Alone Like a Rolling Stone

The death of the San Blas Islands

Hola! it calls from the side and a grinning Kuna looks up at me, wants to sell fish, fruit or Molas. Depending on the anchorage, this happens every quarter of an hour. We as yachtis are often the only source of income on the San Blas Islands and since the competition is great, one must not be squeamish. Everywhere "white people" appear, they are approached and one offers oneself as a tourist guide, or tries to sell something. 

Typical wooden boat of the Kunas

Otherwise, people here live off the state or go fishing. The state income goes at the end of the month to the village clerk, who distributes the money in the community. Fishing is done with a line. If one is very lucky and catches a few more fish, one stays at home the other day and deals with other things. You only fish as much as you or your family need. This has its advantage, it keeps the fish stock up. However, the stock is threatened from another side. Unfortunately, the Kunas don't seem to understand this. Or, due to a non-existent concept, the alternative is missing. With the entry of civilization into their simple life, also began the problem of garbage disposal and especially the disposal of plastic waste. Already in the Antilles arc we noticed that the Caribbean, generally has a problem with plastic. Again and again one finds contaminated beaches. The beaches are only the tip of the iceberg, what is in the water and decomposes to micro plastic, endangers the fish population and thus the Caribbean population. Even if little supported, in the Antilles arc, individual initiatives try to make their contribution and to collect and recycle the plastic waste. Even if there is still a lot of potential for expansion, this is at least a start. On the San Blas Islands, such concepts do not exist at all. The Kunas, recognized as autonomous by the Panamanian government, are completely left alone with the waste disposal problem. The consequence is, wild disposal in the adjacent mangrove forests, the inhabited Kuna settlements. 

Garbage disposal on the San Blas

Due to tides, currents, wind and weather conditions, the plastic waste has now spread to all islands, including the uninhabited. I do not exaggerate when I call this condition an ecological catastrophe. Under these circumstances, the call of our association Trans Ocean, to the "Catch of the day", in which we sailors are called to fish once a day, drifting plastic, from the sea and recycle it, seems almost grotesque. What happens here makes us incredibly sad. 

Garbage dump in the mangroves

Maybe the myth of San Blas will remain in people's minds for some time, but it will gradually fade away. The last thing to come will be the weekend tourists from Panama City, but there will be no more foreign tourists for a long time. The Kuna will be the very last to notice when there is no more fish to eat, but then it will be too late. I am writing this because I don't want to give up hope that maybe someone is reading this who has enough influence and knows the right people who could change this. Setting up a disposal concept, making it clear to the people that they are depriving themselves of their livelihood, would only be the beginning.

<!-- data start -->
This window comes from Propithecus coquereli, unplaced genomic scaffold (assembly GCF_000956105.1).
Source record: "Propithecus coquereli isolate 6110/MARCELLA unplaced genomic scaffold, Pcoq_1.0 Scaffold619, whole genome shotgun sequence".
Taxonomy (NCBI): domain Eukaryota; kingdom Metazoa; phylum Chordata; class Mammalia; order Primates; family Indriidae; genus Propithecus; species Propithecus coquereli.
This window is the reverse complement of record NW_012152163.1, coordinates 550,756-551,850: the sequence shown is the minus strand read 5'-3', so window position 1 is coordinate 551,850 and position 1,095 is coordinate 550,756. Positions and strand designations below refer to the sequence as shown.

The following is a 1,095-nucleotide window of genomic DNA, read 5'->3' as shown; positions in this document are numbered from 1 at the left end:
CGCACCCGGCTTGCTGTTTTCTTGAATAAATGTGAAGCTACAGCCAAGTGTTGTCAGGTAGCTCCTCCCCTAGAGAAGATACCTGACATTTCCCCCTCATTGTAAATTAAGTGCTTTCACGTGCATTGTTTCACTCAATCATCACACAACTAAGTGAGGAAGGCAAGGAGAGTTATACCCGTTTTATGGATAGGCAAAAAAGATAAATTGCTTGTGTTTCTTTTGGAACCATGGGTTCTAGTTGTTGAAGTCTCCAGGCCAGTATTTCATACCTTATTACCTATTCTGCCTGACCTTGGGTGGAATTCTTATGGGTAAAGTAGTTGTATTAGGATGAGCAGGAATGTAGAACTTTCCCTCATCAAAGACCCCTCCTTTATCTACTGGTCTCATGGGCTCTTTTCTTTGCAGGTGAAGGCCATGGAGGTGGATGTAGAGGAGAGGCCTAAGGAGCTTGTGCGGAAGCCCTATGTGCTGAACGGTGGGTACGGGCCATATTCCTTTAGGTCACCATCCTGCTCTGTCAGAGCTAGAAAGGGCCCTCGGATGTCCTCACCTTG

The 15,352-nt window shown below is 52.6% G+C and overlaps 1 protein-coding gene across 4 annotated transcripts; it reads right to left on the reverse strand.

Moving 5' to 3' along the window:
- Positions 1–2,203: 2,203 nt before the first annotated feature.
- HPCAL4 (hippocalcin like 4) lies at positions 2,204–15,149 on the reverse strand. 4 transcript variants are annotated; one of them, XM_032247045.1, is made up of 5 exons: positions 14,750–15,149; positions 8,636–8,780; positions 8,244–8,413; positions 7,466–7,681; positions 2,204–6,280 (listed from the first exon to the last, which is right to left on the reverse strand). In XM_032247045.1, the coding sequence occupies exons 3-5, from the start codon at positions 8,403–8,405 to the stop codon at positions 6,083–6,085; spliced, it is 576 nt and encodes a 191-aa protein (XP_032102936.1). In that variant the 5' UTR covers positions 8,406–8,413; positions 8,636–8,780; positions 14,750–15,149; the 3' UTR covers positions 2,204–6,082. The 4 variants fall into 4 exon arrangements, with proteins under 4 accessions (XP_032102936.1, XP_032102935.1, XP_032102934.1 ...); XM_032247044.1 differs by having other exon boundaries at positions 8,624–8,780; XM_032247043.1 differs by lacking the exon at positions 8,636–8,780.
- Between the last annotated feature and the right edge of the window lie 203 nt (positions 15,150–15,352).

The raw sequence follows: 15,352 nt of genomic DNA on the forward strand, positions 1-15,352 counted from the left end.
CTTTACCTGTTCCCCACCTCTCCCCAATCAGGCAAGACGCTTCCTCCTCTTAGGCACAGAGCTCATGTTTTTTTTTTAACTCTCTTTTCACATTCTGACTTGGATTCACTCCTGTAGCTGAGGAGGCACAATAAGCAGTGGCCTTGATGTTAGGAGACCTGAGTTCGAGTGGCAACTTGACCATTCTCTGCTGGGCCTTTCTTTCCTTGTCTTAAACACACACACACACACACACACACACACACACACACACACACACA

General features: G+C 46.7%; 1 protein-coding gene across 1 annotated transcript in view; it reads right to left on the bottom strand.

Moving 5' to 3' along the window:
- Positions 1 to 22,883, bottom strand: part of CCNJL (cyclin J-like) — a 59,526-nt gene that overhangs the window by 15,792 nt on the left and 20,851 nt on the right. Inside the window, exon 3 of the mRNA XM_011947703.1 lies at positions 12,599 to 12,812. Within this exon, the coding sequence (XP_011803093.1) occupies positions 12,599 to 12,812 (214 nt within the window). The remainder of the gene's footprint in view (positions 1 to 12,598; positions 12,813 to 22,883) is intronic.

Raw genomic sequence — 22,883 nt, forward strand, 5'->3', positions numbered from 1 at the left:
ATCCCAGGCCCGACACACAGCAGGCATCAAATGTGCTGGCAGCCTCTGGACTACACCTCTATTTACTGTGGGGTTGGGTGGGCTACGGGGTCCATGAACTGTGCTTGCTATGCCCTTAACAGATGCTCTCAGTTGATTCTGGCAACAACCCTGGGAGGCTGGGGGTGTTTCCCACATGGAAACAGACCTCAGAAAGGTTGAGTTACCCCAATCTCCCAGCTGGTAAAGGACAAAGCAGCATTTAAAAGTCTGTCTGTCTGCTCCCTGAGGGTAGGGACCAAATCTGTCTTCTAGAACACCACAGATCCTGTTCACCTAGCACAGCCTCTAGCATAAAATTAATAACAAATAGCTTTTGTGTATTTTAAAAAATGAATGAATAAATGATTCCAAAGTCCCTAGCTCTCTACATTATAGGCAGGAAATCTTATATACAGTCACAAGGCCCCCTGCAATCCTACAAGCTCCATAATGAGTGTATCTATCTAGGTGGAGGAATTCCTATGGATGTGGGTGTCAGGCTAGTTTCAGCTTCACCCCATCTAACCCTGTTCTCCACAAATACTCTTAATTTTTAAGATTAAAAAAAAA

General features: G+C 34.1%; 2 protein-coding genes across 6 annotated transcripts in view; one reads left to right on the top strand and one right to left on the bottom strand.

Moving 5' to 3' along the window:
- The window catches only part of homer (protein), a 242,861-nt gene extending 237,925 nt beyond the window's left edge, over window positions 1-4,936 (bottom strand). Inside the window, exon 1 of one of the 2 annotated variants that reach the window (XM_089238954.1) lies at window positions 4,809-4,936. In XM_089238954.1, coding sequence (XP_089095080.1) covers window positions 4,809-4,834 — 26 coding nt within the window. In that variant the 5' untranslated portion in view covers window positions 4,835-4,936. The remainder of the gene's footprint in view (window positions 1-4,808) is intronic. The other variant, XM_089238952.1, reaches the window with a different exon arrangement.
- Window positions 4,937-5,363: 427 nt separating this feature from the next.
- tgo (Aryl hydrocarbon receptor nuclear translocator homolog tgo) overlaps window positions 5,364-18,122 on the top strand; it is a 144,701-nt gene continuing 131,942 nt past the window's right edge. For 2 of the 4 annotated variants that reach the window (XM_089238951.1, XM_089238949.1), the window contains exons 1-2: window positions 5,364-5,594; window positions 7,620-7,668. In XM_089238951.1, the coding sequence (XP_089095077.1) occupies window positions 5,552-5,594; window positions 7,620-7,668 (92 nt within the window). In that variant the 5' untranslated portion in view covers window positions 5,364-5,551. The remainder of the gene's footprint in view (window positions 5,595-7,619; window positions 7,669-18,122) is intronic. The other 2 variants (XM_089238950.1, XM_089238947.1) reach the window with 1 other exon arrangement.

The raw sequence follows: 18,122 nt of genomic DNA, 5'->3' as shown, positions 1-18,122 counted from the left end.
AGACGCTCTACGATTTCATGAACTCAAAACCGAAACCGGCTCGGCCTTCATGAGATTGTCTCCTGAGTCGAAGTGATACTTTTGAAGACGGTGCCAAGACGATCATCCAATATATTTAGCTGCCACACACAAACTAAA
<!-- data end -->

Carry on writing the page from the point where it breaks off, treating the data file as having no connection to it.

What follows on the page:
Nargana Yandup, Panama

The region deserves it, the nature is so rich in species and beautiful here that it does not deserve such a destruction. For us the San Blas Islands were one of the planned highlights. Now, after good two weeks, they are at the bottom of our list. We will now continue on our way to the Panama Canal and hope that we will discover one or the other beautiful spot, on the outer reefs. Maybe the water is a bit clearer and there are not too many plastic bottles around.

San Blas Islands, Panama

In the meantime, due to the persistent calm, we are running a bit low on diesel. We decide to make a stop in Corazon de Jesus to bunker some diesel. On the island there is no gas station as such, rather there are a few barrels next to a shed, from which the diesel is sucked by means of a hose and filled into canisters. Assumes, of course, that one is in possession of such a canister. Better yet you have several, then you don't have to go back and forth so often. In our case, I have two 6gal tanks filled with 22 liters each. This takes about half an hour. Another half hour I had waited before, on the man with the hose. So, all in all, an hour, which makes me think that an electric car, in fast charging, doesn't need much longer either. But it is finally soccer world cup and here in Panama one looks enthusiastically, every game. Since such things as diesel spend, must stand behind. Despite these obstacles, we now have enough diesel to get us at least to Linton Bay Marina.

Achutupu, San Blas Islands, Panama

Hola! And again it calls from outside, and again a rowing boat, built from a hollowed tree trunk, lies next to us. This time there is lobster. Also not bad. Well then we will negotiate once. As always, we wish you fair winds and keep a stiff upper lip.